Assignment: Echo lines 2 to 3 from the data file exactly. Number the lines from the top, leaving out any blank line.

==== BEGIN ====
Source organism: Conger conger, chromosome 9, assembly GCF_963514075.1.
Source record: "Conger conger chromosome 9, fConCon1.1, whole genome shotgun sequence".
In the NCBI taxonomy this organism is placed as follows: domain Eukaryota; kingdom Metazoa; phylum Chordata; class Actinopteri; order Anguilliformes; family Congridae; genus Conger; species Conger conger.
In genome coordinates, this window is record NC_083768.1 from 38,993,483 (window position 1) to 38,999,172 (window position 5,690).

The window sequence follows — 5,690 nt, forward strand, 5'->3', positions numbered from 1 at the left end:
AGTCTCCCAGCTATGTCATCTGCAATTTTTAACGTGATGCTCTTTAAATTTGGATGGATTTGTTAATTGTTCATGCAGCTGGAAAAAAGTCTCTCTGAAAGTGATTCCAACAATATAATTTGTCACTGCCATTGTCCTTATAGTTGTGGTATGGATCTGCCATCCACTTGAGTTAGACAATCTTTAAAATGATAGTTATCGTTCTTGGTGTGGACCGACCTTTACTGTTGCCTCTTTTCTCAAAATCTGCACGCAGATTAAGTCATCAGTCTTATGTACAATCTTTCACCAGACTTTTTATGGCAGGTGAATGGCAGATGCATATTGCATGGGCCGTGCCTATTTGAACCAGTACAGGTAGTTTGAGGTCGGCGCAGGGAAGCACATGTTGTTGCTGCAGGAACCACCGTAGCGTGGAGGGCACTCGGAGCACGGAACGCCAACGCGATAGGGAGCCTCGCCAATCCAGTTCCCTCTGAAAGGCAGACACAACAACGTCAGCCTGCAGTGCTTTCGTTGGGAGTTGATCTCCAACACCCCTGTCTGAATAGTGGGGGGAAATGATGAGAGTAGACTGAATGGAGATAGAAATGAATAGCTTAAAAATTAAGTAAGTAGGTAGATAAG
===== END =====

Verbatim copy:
Source record: "Conger conger chromosome 9, fConCon1.1, whole genome shotgun sequence".
In the NCBI taxonomy this organism is placed as follows: domain Eukaryota; kingdom Metazoa; phylum Chordata; class Actinopteri; order Anguilliformes; family Congridae; genus Conger; species Conger conger.